A specialized staffing agency also has ample experience in hiring for specialized roles and positions. If hiring isn’t a particular strength of your company, you might fumble forward, making mistakes and bringing some poor hires aboard (a situation that will cost you time, money, and grief), while a successful staffing agency has expertise invaluable for finding the right person quickly and weeding out those with mismatched skillsets or poor cultural fit.

Pre-Screening by a Staffing Agency

What should you look for in a staff augmentation agency? First, look for one that puts in the time to fully understand your current (and future) needs. Expect them to prescreen your candidates and present you with candidates that have passed initial evaluations on areas such as these:

  • Technical skills: “hard” skills and competencies; vetting may include technical interviews as well as assessments such as Hackerrank testing
  • Cultural fit: the “soft” skills, expectations, and communication styles that make your workplace hum
  • Project methodology: experience with your preferred methodology (such as Agile, Kanban, Six Sigma, etc.)

A quality staffing agency should not expect you to wade through large numbers of resumes or profiles or to expend excessive time in the vetting process. They will provide high-value matching: the right fit as quickly as possible.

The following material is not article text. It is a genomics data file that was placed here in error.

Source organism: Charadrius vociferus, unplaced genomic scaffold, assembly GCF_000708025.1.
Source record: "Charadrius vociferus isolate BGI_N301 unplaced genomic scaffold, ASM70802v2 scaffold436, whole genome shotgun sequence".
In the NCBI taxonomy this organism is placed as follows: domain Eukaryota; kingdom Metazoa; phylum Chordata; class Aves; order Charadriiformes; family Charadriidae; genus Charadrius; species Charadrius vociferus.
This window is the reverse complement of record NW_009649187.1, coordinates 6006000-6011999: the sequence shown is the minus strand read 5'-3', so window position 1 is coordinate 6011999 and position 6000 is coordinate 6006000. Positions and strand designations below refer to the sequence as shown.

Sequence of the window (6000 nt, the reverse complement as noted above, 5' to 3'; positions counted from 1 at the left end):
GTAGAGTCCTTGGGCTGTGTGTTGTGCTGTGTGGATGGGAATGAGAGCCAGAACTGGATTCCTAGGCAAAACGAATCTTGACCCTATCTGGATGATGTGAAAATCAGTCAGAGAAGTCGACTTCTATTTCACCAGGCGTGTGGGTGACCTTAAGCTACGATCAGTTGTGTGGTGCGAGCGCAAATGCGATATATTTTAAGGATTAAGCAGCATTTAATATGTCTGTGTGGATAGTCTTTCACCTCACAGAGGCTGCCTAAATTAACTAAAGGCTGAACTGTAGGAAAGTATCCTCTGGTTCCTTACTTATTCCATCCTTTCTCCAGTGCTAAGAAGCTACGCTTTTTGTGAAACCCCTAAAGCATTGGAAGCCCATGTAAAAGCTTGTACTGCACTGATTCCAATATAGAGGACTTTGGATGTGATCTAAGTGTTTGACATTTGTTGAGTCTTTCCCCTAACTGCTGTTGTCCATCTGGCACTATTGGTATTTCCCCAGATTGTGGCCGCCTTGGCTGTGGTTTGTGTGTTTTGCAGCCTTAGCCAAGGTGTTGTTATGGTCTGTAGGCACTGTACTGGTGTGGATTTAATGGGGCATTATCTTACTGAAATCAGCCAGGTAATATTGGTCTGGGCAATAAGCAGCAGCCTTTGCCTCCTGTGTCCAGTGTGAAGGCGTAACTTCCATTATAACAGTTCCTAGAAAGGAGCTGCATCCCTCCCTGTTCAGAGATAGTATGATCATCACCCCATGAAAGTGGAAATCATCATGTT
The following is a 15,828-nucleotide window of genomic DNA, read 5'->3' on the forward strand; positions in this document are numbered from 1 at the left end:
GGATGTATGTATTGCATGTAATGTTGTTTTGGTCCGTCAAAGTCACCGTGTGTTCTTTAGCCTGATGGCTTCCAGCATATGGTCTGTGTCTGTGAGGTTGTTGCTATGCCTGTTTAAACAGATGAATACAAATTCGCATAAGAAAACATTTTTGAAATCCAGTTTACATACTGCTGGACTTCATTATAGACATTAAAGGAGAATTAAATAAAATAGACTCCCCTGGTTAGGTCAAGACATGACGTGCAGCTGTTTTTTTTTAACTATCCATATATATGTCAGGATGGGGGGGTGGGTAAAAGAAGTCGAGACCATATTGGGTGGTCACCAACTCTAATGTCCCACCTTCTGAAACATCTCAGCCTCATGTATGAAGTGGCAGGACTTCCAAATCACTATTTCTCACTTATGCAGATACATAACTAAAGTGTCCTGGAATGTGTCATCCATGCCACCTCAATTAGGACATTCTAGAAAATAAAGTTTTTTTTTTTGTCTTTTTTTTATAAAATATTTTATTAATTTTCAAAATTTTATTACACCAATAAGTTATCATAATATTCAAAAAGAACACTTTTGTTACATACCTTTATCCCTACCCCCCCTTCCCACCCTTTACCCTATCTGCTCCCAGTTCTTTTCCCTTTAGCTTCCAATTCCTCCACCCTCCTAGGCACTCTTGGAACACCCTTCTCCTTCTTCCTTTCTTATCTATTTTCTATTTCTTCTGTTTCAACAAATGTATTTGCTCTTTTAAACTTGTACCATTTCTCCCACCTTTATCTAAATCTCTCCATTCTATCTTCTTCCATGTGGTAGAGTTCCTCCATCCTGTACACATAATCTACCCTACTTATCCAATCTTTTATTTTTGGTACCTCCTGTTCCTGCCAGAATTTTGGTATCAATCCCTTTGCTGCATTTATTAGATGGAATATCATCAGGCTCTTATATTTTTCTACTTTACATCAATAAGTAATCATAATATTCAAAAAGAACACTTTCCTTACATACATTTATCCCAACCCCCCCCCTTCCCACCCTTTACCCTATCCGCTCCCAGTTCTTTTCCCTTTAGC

Making Sure the Fit Is Right

While a specialized staffing agency will conduct multiple interviews on your behalf, you’ll still want to verify that the fit is right via an interview process. Interviewing candidates for remote positions is increasingly handled remotely, via recorded video interviews or live ones online.

In recorded video interviews, candidates record short videos introducing themselves and answering screening questions. Members of the hiring team can view the videos on their own time. The hiring team should come together to compare notes before making decisions about candidates to pursue, and you will want to conduct follow-up in-person interviews to ask more complex questions and explore personal rapport.

Live interviews can be conducted over video-call platforms such as Skype or Zoom. It is best to use an easy-to-use platform familiar to both you and the candidate, to avoid frustrating or embarrassing technical difficulties.

Evaluating the Candidate

Old-school hiring relied a lot on gut reactions and perceived person ability—both of which are worth considering, certainly. But to land truly excellent hires, you will need to create metrics for evaluating candidates. A checklist isn’t a bad option, but an evaluation matrix including key skills and attributes is even better. Here’s a basic example